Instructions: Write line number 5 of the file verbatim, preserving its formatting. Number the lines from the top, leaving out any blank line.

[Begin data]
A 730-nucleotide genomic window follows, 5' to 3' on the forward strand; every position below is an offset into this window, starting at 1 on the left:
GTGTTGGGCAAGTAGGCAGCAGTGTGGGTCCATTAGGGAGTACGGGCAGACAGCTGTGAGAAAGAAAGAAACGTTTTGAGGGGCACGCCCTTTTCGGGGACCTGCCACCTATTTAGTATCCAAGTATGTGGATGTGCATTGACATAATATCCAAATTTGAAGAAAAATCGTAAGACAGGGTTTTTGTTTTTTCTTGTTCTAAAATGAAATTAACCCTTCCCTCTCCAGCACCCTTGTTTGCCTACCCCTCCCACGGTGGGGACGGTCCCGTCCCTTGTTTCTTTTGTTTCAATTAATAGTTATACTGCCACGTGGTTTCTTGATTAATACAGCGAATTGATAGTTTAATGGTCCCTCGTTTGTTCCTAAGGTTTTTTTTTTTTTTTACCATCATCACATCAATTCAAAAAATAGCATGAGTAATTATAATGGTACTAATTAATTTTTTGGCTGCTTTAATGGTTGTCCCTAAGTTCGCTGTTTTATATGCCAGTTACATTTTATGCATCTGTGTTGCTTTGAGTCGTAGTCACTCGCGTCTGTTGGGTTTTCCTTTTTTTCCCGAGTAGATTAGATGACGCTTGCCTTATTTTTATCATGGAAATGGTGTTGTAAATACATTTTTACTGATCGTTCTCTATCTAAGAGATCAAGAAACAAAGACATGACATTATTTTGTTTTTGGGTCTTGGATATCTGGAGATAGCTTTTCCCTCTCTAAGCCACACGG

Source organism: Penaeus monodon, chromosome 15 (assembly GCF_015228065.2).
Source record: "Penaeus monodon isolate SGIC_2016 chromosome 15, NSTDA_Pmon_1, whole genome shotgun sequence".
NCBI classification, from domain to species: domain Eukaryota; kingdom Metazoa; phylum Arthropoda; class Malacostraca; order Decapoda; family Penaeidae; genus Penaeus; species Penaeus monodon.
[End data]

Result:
NCBI classification, from domain to species: domain Eukaryota; kingdom Metazoa; phylum Arthropoda; class Malacostraca; order Decapoda; family Penaeidae; genus Penaeus; species Penaeus monodon.